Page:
Ed Wood and Bela Lugosi would have been very happy.
Monsterverse's Bela Lugosi's Tales From the Grave, issue one, is campy, slick, and skillfully old-fashioned. It also has eye-pleasing artwork, coloration, and perhaps a tad too much verbosity to tell some of its stories (but not as much as the EC Horror Comic Books did); except for A Strangely Isolated Place, which tells its story in a splendidly macabre dance between art and sparse words.
Then again, it's this preponderance of words, neatly arranged within panels, which gives Tales From the Grave its nostalgic tone, seeping with the ill humours of acid-browning Warren magazines like Creepy and Eerie.
Quirky and short art stories, which include John Cassaday's humorous, black and white cartoon experiment gone haywire, and Joe Friere's Twisted ToyFare Theatre-styled (with a Pete Von Sholly bent) The Further Adventures of Dr. Vornoff and Lobo, take measured chances while providing a stylistic variety.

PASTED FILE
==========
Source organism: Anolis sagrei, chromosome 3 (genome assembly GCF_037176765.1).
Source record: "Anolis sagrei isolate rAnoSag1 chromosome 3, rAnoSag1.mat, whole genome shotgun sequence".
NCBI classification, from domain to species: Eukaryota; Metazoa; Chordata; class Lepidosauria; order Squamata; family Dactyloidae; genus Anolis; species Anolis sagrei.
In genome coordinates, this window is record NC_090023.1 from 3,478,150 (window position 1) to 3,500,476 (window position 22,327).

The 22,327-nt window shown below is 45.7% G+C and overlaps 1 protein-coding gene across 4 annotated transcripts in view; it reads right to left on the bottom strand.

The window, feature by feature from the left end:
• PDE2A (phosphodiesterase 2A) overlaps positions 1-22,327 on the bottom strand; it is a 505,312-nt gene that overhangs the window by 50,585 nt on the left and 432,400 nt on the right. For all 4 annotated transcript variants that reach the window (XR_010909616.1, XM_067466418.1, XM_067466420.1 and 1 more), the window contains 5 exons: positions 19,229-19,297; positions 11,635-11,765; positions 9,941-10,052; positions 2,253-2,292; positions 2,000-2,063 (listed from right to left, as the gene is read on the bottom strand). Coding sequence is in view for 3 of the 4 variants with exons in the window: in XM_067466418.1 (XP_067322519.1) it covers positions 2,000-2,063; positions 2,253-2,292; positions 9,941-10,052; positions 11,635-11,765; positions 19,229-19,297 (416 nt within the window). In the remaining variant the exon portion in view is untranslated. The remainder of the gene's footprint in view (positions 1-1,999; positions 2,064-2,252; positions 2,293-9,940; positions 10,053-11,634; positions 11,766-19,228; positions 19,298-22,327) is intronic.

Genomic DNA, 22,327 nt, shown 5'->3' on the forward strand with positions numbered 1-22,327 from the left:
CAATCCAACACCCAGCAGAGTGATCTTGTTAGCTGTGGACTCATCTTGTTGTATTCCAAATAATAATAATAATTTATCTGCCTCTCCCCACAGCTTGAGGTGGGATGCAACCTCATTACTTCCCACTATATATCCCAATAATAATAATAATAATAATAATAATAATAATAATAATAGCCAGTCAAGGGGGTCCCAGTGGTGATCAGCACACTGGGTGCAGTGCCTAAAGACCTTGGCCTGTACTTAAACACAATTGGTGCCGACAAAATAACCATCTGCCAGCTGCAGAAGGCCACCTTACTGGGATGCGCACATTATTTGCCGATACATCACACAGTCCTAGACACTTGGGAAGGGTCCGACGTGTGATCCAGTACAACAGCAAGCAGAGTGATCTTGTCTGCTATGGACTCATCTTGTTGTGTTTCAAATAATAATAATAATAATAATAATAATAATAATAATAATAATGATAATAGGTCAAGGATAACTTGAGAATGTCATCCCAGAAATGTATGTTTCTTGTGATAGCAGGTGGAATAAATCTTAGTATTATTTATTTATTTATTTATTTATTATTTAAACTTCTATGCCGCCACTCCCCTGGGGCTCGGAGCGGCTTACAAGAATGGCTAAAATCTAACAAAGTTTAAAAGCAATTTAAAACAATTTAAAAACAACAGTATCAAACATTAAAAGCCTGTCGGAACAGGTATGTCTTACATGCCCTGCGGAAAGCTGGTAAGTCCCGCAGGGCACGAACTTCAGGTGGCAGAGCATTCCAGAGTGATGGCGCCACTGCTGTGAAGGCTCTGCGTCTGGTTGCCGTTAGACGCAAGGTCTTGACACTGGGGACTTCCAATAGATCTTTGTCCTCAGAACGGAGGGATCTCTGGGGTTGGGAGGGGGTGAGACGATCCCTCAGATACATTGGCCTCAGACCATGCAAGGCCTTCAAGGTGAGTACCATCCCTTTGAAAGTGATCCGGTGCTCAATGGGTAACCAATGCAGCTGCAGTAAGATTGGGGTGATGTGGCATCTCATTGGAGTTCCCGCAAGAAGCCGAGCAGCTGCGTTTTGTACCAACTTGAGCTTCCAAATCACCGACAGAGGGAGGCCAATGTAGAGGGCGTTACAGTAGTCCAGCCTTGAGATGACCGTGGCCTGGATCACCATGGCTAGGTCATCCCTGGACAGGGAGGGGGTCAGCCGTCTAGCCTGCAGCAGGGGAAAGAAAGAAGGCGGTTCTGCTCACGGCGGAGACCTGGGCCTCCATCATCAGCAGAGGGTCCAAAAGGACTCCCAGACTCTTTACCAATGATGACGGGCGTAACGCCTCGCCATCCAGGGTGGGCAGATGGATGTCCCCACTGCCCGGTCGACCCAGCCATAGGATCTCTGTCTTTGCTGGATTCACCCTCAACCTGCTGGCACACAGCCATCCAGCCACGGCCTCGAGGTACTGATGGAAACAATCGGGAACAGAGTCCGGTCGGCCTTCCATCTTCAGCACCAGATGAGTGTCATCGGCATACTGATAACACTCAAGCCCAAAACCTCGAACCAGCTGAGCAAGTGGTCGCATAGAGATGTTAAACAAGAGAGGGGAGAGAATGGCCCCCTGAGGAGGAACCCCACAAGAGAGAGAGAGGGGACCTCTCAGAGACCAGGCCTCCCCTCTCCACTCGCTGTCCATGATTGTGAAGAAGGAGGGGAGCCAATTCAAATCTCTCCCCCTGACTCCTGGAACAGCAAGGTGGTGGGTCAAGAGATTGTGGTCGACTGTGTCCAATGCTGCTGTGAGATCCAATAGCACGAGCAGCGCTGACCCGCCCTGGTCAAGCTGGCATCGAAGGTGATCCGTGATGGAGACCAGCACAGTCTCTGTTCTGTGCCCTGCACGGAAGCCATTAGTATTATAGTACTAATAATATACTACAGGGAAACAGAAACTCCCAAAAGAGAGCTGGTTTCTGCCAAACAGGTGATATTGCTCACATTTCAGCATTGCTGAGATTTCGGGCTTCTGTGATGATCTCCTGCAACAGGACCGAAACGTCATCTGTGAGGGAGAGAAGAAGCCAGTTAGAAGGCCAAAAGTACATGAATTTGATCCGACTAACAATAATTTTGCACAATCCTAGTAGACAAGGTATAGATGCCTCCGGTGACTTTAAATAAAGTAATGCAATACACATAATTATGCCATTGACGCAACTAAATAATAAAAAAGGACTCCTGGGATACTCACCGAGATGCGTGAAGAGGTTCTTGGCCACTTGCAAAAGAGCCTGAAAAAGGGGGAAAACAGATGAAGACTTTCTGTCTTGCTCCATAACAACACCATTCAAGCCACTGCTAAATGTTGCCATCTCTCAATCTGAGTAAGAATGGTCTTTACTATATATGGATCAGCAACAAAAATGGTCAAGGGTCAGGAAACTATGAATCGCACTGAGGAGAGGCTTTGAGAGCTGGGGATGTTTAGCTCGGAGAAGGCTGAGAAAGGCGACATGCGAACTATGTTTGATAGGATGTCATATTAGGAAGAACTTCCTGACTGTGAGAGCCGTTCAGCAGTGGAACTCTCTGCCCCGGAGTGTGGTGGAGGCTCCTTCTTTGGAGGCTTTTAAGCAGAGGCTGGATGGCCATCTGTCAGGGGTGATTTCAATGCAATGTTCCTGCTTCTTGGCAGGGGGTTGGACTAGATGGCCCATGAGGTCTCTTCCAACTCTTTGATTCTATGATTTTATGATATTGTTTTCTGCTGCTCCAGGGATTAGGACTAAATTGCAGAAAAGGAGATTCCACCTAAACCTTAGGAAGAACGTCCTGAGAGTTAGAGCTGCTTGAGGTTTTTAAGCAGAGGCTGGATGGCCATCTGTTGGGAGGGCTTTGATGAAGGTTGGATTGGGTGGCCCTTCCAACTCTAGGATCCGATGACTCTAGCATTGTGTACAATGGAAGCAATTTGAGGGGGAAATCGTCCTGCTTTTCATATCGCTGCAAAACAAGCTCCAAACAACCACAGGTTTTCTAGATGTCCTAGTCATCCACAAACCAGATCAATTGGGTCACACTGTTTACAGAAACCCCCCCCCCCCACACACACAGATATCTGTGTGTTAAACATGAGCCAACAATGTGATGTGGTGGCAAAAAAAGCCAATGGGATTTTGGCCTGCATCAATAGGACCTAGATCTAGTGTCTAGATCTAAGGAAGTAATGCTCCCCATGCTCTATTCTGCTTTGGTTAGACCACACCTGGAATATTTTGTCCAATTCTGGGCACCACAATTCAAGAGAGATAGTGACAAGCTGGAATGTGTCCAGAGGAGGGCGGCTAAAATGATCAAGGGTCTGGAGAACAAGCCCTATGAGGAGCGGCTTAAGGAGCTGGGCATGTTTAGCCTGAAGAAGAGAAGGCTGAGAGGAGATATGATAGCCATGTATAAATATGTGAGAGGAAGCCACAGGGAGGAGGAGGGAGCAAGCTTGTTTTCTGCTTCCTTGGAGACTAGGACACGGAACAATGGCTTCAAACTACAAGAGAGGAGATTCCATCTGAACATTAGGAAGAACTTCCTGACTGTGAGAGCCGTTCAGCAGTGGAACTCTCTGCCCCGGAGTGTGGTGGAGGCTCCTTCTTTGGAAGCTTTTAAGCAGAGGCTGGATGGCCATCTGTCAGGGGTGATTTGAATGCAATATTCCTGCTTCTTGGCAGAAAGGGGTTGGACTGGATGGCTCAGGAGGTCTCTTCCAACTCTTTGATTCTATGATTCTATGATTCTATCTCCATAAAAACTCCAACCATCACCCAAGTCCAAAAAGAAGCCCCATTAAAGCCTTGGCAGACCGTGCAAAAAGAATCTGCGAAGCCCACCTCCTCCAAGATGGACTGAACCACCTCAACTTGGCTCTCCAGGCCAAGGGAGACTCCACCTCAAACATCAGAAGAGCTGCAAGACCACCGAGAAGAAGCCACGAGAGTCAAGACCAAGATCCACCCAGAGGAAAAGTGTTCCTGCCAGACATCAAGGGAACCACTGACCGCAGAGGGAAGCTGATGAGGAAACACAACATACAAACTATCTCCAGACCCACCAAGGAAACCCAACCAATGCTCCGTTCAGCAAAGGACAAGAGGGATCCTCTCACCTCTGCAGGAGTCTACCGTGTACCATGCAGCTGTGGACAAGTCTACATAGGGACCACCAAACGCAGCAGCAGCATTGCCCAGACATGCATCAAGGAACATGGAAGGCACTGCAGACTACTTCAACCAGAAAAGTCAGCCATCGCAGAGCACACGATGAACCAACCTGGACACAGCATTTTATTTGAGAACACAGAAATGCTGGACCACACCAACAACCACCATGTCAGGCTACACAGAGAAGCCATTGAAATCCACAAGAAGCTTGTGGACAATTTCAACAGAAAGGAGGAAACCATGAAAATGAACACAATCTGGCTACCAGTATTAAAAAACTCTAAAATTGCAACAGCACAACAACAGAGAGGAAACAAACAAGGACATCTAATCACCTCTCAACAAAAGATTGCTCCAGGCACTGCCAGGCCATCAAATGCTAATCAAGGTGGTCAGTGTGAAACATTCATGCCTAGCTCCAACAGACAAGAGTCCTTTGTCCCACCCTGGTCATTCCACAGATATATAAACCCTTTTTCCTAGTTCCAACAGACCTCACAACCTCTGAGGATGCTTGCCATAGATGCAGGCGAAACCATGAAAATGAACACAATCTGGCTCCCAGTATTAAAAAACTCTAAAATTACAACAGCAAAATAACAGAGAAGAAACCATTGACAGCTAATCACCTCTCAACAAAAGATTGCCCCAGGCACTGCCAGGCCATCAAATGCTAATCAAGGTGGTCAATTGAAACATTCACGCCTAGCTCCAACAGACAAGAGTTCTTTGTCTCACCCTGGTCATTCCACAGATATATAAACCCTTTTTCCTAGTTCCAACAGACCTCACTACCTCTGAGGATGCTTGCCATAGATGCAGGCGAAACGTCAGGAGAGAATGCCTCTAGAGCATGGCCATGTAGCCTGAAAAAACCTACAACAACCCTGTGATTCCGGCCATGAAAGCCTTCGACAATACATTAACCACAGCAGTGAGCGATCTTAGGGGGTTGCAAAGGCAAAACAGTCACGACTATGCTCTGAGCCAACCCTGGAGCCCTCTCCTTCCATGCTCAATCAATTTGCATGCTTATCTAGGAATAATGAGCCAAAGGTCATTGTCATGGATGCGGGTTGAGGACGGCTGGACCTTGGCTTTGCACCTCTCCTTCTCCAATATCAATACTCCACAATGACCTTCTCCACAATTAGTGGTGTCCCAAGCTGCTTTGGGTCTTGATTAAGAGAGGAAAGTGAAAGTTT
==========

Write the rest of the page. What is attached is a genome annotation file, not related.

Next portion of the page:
Rob E. Brown's Mark of the Zombie, a sepia-toned extravagance of Haitian Voodoo and putrefying zombies looks like a Ripley's Believe It or Not excerpt, but reads like a graphic novel. Unpleasant Side Effects, the lead off story drawn by Kerry Gammill and scripted by Sam F. Park, is a fun throwback reminiscent of DC's The Witching Hour, and Marvel's Tower of Shadows. Once again a mad scientist does his thing, but there's a happy ending--sort of.
Nosferina and Bela, with a small assist from Hugo the hideous, introduce the stories, although Bela steps in here and there, especially in the last story, Midnight Museum. Think wax museum and you'll have an inkling of what he's up to. Gary D. Rhodes intertwines the Lugosi and Dracula mystique in a two-page article to bring the curtain down on issue one.
Monsterverse does a remarkable job in capturing the sinister, but strangely approachable, essence that makes Bela Lugosi an icon for horror's golden age and beyond. Bela Lugosi's Tales From the Grave is everything Dark Horse's Creepy should be.
Dark Horse, you've been served.